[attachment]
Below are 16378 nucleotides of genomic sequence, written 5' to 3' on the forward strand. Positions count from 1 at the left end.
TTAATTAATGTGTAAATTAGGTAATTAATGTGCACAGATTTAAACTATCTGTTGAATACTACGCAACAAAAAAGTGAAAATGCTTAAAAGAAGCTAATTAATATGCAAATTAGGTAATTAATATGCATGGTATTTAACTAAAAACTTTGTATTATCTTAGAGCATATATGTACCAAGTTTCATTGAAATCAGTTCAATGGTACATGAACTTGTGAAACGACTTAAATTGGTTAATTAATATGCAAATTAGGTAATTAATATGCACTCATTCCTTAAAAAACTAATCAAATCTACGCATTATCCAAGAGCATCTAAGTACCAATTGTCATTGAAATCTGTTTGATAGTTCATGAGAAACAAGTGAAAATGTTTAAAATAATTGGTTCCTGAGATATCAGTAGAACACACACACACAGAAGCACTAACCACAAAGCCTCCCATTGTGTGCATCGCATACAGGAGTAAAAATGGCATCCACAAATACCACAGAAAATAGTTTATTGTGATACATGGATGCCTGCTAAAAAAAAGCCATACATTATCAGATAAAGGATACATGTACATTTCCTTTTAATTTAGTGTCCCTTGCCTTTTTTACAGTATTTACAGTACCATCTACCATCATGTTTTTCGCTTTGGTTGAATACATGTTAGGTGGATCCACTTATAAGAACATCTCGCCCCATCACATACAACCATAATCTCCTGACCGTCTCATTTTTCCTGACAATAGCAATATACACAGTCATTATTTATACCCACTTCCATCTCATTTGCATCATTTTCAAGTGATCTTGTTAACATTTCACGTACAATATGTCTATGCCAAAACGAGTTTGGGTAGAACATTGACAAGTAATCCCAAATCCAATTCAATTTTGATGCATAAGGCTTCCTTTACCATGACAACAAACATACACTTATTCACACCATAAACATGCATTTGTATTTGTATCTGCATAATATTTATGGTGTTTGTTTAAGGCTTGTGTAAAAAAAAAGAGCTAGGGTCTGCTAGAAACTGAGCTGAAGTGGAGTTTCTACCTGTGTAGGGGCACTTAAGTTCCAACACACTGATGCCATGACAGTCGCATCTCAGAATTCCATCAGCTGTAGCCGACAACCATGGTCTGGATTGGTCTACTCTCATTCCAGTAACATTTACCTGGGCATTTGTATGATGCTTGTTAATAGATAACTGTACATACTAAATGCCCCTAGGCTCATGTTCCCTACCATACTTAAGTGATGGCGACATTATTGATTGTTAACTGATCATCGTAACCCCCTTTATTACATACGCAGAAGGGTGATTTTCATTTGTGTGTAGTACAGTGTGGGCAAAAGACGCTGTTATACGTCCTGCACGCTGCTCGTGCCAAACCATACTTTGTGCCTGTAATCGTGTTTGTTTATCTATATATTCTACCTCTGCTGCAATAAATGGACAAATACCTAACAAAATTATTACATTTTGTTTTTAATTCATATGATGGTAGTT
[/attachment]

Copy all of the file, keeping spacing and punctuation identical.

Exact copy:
Below are 16378 nucleotides of genomic sequence, written 5' to 3' on the forward strand. Positions count from 1 at the left end.
TTAATTAATGTGTAAATTAGGTAATTAATGTGCACAGATTTAAACTATCTGTTGAATACTACGCAACAAAAAAGTGAAAATGCTTAAAAGAAGCTAATTAATATGCAAATTAGGTAATTAATATGCATGGTATTTAACTAAAAACTTTGTATTATCTTAGAGCATATATGTACCAAGTTTCATTGAAATCAGTTCAATGGTACATGAACTTGTGAAACGACTTAAATTGGTTAATTAATATGCAAATTAGGTAATTAATATGCACTCATTCCTTAAAAAACTAATCAAATCTACGCATTATCCAAGAGCATCTAAGTACCAATTGTCATTGAAATCTGTTTGATAGTTCATGAGAAACAAGTGAAAATGTTTAAAATAATTGGTTCCTGAGATATCAGTAGAACACACACACACAGAAGCACTAACCACAAAGCCTCCCATTGTGTGCATCGCATACAGGAGTAAAAATGGCATCCACAAATACCACAGAAAATAGTTTATTGTGATACATGGATGCCTGCTAAAAAAAAGCCATACATTATCAGATAAAGGATACATGTACATTTCCTTTTAATTTAGTGTCCCTTGCCTTTTTTACAGTATTTACAGTACCATCTACCATCATGTTTTTCGCTTTGGTTGAATACATGTTAGGTGGATCCACTTATAAGAACATCTCGCCCCATCACATACAACCATAATCTCCTGACCGTCTCATTTTTCCTGACAATAGCAATATACACAGTCATTATTTATACCCACTTCCATCTCATTTGCATCATTTTCAAGTGATCTTGTTAACATTTCACGTACAATATGTCTATGCCAAAACGAGTTTGGGTAGAACATTGACAAGTAATCCCAAATCCAATTCAATTTTGATGCATAAGGCTTCCTTTACCATGACAACAAACATACACTTATTCACACCATAAACATGCATTTGTATTTGTATCTGCATAATATTTATGGTGTTTGTTTAAGGCTTGTGTAAAAAAAAAGAGCTAGGGTCTGCTAGAAACTGAGCTGAAGTGGAGTTTCTACCTGTGTAGGGGCACTTAAGTTCCAACACACTGATGCCATGACAGTCGCATCTCAGAATTCCATCAGCTGTAGCCGACAACCATGGTCTGGATTGGTCTACTCTCATTCCAGTAACATTTACCTGGGCATTTGTATGATGCTTGTTAATAGATAACTGTACATACTAAATGCCCCTAGGCTCATGTTCCCTACCATACTTAAGTGATGGCGACATTATTGATTGTTAACTGATCATCGTAACCCCCTTTATTACATACGCAGAAGGGTGATTTTCATTTGTGTGTAGTACAGTGTGGGCAAAAGACGCTGTTATACGTCCTGCACGCTGCTCGTGCCAAACCATACTTTGTGCCTGTAATCGTGTTTGTTTATCTATATATTCTACCTCTGCTGCAATAAATGGACAAATACCTAACAAAATTATTACATTTTGTTTTTAATTCATATGATGGTAGTT